Imagine that! The same Spirit that raised Jesus from the dead can get you up and out of bed in the morning, can fill your soul with a sense of purpose, and can fuel you with energy to serve God in life. But in order to walk in that Risen Life it requires that we, first of all, receive that life by asking God for it. And, secondly, it involves a reckoning. We must reckon, or consider, ourselves as dead to sin and alive to God.

Beyond the Grave
Succeeding at giving her marriage another shot was something that few people in Maggie McKinney's life had any hope for. Deep into the Personal Gethsemane of her separation, she found herself caught amidst a mixture of conflicting thoughts and emotions. The day her husband came back into her life, she was contemplating the "freedom" she was about to experience, the trips she would take and the projects she could undertake. The divorce papers were expected to arrive any day and she was becoming more and more comfortable with the idea of being single again.

While sweeping up cat litter in the basement, Maggie heard a familiar sound as a car pulled up in the driveway. Without a word, her husband slowly entered the basement and invaded the silence as he walked over and gently hugged his wife. He came this time not with papers, but with a question: "Could we try again?"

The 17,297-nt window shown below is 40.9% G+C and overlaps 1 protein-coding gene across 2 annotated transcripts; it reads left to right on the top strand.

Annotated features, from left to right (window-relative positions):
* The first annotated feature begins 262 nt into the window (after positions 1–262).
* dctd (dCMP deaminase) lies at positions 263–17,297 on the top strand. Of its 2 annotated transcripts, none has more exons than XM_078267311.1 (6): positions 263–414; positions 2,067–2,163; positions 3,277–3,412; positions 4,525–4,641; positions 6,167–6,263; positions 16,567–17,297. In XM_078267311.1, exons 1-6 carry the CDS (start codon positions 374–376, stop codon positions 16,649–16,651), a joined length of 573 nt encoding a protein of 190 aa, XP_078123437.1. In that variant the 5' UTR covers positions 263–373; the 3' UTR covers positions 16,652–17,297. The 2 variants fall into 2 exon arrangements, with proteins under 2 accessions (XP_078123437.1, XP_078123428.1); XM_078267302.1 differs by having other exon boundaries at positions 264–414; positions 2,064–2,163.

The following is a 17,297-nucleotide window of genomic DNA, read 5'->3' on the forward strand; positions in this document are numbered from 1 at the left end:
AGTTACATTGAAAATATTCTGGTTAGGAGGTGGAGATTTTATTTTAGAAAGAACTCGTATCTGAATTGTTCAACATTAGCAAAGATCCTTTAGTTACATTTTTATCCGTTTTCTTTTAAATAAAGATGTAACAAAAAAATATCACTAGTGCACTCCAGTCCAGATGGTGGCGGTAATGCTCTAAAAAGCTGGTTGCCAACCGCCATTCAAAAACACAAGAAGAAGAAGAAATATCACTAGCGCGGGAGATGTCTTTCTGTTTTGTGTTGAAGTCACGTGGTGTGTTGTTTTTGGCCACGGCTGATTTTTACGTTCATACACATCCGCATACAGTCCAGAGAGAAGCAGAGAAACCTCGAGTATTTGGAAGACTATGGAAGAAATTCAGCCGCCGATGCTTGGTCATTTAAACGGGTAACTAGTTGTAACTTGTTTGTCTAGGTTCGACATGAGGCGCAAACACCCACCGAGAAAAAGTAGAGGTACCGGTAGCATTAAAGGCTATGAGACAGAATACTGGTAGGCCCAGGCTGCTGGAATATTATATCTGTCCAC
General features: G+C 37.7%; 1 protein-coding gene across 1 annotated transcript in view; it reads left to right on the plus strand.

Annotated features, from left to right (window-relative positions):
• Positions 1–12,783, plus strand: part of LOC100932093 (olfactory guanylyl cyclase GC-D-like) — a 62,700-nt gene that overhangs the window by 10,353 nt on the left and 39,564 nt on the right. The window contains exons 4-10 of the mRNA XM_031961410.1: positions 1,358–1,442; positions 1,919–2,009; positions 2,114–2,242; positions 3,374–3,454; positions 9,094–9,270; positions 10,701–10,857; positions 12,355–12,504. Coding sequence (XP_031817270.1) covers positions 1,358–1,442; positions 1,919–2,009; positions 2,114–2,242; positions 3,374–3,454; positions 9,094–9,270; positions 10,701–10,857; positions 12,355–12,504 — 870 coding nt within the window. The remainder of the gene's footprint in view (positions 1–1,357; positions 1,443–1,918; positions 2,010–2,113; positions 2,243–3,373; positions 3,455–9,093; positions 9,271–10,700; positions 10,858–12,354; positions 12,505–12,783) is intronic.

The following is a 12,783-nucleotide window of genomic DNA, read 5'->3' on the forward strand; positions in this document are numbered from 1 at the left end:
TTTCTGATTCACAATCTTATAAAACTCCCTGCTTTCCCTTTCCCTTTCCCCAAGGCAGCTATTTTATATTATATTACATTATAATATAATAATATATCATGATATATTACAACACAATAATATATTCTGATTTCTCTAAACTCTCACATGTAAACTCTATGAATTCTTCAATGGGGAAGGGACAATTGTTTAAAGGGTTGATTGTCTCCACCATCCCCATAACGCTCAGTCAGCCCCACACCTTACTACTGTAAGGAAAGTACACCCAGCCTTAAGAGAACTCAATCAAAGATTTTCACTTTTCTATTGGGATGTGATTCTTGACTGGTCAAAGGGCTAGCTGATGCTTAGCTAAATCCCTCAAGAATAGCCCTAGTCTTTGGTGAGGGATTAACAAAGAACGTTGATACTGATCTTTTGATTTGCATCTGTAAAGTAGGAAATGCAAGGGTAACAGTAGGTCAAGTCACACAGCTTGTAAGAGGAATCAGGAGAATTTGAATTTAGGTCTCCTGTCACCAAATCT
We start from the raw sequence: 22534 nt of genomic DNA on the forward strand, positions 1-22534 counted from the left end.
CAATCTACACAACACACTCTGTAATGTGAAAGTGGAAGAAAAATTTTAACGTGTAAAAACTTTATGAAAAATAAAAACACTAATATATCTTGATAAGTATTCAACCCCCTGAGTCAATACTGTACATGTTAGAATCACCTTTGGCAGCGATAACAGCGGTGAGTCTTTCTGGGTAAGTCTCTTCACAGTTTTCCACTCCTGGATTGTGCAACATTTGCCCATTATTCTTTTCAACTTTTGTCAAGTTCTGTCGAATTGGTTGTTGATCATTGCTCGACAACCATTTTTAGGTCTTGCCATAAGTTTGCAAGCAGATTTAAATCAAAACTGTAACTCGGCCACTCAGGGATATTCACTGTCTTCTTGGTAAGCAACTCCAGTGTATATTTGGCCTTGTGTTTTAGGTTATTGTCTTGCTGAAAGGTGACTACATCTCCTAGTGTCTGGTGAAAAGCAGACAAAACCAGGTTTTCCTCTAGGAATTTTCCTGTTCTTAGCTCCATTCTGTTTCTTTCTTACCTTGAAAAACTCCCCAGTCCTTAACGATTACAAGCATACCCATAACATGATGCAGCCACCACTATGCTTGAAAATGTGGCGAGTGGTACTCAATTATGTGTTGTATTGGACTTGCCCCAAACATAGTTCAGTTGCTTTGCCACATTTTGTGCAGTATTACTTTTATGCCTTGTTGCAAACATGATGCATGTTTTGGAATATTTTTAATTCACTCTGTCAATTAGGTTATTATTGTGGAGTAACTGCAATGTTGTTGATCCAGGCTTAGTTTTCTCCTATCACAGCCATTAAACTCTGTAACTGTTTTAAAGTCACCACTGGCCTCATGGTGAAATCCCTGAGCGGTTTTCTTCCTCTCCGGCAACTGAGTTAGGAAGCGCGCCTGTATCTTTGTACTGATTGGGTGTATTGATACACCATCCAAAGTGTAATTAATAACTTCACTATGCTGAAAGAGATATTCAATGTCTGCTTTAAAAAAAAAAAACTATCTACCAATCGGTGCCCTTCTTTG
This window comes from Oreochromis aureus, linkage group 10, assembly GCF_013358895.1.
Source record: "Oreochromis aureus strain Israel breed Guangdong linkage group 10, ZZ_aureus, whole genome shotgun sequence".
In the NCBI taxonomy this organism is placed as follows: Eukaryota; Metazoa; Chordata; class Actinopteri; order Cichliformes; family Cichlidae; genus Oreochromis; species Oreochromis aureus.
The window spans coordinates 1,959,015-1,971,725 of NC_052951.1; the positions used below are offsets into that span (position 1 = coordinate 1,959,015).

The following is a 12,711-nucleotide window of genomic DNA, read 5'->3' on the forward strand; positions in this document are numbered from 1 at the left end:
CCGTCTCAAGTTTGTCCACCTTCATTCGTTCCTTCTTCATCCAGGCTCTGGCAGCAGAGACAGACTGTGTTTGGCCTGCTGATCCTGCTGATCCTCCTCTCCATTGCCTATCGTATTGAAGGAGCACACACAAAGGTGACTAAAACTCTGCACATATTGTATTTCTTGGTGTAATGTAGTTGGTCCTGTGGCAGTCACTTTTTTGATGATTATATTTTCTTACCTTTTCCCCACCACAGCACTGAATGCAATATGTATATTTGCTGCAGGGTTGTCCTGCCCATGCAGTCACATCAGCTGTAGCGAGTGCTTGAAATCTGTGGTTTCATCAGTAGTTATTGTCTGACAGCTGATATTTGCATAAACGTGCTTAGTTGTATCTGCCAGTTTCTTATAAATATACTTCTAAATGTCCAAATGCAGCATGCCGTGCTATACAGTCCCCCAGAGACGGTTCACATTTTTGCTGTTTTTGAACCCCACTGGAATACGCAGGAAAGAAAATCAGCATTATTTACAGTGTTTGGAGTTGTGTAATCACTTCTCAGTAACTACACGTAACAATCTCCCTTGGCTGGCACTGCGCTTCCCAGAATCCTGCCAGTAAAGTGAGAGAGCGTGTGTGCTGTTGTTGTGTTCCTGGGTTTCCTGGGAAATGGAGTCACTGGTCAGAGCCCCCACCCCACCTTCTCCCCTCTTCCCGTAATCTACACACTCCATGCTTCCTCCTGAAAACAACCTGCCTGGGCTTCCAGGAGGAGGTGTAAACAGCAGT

In a millisecond all kinds of questions flooded Maggie's mind: Should she toss two decades of marriage in the trash along with the cat litter? Or should they give it another go? Did she want to have to answer to someone else again? Did she want all the cooking and laundry that went with it? The meals? The sharing? What about the complaints she would hear about her shortcomings? And yet, what about the good times they had known together before everything went south?

Maggie was not so sure. Yes, for better or for worse, vows had been made. She had made a promise. She wondered about the kids, however. Wouldn't they be better off with both parents at home? Still, that seemed a lame excuse for moving back in together. As she walked the valley of decision, Maggie's hopes were paper-thin. Still she felt more positive about the idea of giving it a try again together than going it alone. Honestly, she felt the risk of either decision. Reenter the marriage and it might blow up in her face; leave it and she might regret having given up so soon.

And how did Maggie's long Saturday end? She describes it this way:

Our separation taught us a little about what is and what isn't important. Forgiveness, we've learned, is essential. And we've avoided (at least so far) the anger and bitterness that can come from divorce.

Our marriage is far from perfect . . . but the marriage is better than it was before. We walk nearly every day, eat out more frequently, talk more. Both of us have learned to pay more attention to each other than we did in the past.

The minister wasn't wrong. At the time I talked to him the marriage was dead. But hasn't he heard about resurrection?

This article is Part Three of a three-part series. See Robert Crosby's column page for more.